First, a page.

The difference between a privately owned business and a public corporation is indeed personhood and personal responsibility. The birthers want to see Obama's birth certificate? I want to see Goldman Sachs' and Halliburton's.
We can build a real populist movement that isn't funded by corporate America, that actually cares about the American people and throws the crooks out, and that fights the elites who have captured our government.
If you're at a school where your parents and your parents' friends might be investment bankers, ask them this week if they have ever considered investing in the life of a child in the developing world.
There's a good deal of jolliness on Wall Street this holiday season, thanks to the billions of dollars in bonuses that will be stuffed into the stockings of your favorite bankers. It's safe to assume the final tally will be very big.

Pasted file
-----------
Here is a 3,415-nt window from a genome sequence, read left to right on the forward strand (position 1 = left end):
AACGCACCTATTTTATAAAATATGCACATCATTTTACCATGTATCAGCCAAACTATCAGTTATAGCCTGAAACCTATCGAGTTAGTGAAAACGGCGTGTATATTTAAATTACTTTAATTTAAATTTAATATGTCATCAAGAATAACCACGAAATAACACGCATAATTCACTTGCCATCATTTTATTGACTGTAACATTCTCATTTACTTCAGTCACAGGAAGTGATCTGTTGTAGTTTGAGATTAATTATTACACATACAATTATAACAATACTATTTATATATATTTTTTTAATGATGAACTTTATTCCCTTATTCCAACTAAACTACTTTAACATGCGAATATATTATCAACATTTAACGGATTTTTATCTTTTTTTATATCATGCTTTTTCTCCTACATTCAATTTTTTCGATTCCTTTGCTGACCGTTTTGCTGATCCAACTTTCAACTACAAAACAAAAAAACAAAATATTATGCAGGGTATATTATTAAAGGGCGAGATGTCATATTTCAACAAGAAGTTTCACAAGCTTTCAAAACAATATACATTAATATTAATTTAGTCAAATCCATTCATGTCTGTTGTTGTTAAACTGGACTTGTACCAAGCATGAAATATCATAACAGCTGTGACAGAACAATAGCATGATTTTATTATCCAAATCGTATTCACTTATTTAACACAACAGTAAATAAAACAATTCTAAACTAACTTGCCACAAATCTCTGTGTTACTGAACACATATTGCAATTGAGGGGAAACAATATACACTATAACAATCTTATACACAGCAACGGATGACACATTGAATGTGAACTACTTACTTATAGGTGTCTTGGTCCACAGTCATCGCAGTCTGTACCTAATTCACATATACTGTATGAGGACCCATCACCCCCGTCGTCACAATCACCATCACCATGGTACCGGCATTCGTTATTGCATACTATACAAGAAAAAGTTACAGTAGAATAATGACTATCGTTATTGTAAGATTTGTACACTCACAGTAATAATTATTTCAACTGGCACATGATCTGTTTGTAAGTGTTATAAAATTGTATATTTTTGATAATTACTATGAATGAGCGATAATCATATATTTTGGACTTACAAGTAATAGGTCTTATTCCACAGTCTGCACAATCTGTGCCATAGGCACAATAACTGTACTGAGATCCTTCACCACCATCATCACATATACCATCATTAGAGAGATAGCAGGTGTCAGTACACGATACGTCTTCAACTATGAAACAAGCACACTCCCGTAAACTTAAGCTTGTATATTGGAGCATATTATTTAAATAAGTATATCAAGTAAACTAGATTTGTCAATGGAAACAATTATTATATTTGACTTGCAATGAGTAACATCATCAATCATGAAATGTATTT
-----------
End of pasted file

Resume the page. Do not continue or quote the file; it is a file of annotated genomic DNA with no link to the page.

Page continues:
You want deficit reduction? Then how about a wealth tax of 5 percent a year until the unemployment rate drops below 5 percent? That small tax on just 400 souls would reduce the deficit by about $75 billion a year.
With all the interest in the damage Wall Street has done, activity that's the opposite should draw some attention. But coverage of the corporate social responsibility movement is not yet an idea whose time has come.
why am I -- like you -- unsettled by headlines that show these same firms earning record profits and paying record bonuses? Because we taxpayers don't own enough of these firms. In many instances we own nothing.
A column in the Business section was about how the American worker is overpaid. They claim that if workers don't take cuts, these "overpaid" working stiffs will be the cause of another Great Depression.
With no regard for history -- and here I mean the events of only 12 months ago -- the Republicans and Big Banks have the audacity to contend that the creation of jobs requires the lowest levels of regulation possible.